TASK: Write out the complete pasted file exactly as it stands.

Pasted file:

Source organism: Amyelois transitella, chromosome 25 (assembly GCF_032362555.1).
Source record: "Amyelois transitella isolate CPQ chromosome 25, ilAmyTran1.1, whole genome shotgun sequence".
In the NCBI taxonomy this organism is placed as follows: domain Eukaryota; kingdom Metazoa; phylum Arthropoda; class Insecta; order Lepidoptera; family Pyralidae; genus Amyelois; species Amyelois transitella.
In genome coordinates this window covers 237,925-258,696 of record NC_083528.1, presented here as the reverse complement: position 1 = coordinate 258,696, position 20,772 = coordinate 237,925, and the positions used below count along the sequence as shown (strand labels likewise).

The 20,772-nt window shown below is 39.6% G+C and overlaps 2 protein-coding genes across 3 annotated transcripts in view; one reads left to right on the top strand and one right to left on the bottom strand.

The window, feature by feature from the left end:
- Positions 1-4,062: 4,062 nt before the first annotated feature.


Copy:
Source organism: Amyelois transitella, chromosome 25 (assembly GCF_032362555.1).
Source record: "Amyelois transitella isolate CPQ chromosome 25, ilAmyTran1.1, whole genome shotgun sequence".
In the NCBI taxonomy this organism is placed as follows: domain Eukaryota; kingdom Metazoa; phylum Arthropoda; class Insecta; order Lepidoptera; family Pyralidae; genus Amyelois; species Amyelois transitella.
In genome coordinates this window covers 237,925-258,696 of record NC_083528.1, presented here as the reverse complement: position 1 = coordinate 258,696, position 20,772 = coordinate 237,925, and the positions used below count along the sequence as shown (strand labels likewise).

The 20,772-nt window shown below is 39.6% G+C and overlaps 2 protein-coding genes across 3 annotated transcripts in view; one reads left to right on the top strand and one right to left on the bottom strand.

The window, feature by feature from the left end:
- Positions 1-4,062: 4,062 nt before the first annotated feature.